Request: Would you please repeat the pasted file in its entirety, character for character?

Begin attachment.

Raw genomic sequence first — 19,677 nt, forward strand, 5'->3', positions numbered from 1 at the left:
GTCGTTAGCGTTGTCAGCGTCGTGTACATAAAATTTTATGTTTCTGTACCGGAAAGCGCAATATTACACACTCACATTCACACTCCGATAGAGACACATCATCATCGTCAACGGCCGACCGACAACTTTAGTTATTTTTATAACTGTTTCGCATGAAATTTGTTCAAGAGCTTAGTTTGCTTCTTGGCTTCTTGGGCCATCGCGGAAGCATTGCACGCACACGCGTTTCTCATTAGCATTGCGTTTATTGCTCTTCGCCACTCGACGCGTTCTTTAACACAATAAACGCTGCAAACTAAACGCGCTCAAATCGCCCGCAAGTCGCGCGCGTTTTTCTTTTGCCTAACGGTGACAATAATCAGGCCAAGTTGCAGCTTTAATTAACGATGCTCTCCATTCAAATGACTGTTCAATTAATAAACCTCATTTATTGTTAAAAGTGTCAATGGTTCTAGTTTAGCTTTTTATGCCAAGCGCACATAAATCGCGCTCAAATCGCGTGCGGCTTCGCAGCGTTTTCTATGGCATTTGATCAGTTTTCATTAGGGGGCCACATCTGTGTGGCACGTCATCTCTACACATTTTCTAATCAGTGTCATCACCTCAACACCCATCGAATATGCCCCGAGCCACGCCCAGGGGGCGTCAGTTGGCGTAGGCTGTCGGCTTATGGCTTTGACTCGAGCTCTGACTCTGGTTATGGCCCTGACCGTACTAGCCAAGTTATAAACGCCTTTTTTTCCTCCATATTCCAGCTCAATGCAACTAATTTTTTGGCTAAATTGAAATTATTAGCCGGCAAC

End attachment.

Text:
Raw genomic sequence first — 19,677 nt, forward strand, 5'->3', positions numbered from 1 at the left:
GTCGTTAGCGTTGTCAGCGTCGTGTACATAAAATTTTATGTTTCTGTACCGGAAAGCGCAATATTACACACTCACATTCACACTCCGATAGAGACACATCATCATCGTCAACGGCCGACCGACAACTTTAGTTATTTTTATAACTGTTTCGCATGAAATTTGTTCAAGAGCTTAGTTTGCTTCTTGGCTTCTTGGGCCATCGCGGAAGCATTGCACGCACACGCGTTTCTCATTAGCATTGCGTTTATTGCTCTTCGCCACTCGACGCGTTCTTTAACACAATAAACGCTGCAAACTAAACGCGCTCAAATCGCCCGCAAGTCGCGCGCGTTTTTCTTTTGCCTAACGGTGACAATAATCAGGCCAAGTTGCAGCTTTAATTAACGATGCTCTCCATTCAAATGACTGTTCAATTAATAAACCTCATTTATTGTTAAAAGTGTCAATGGTTCTAGTTTAGCTTTTTATGCCAAGCGCACATAAATCGCGCTCAAATCGCGTGCGGCTTCGCAGCGTTTTCTATGGCATTTGATCAGTTTTCATTAGGGGGCCACATCTGTGTGGCACGTCATCTCTACACATTTTCTAATCAGTGTCATCACCTCAACACCCATCGAATATGCCCCGAGCCACGCCCAGGGGGCGTCAGTTGGCGTAGGCTGTCGGCTTATGGCTTTGACTCGAGCTCTGACTCTGGTTATGGCCCTGACCGTACTAGCCAAGTTATAAACGCCTTTTTTTCCTCCATATTCCAGCTCAATGCAACTAATTTTTTGGCTAAATTGAAATTATTAGCCGGCAAC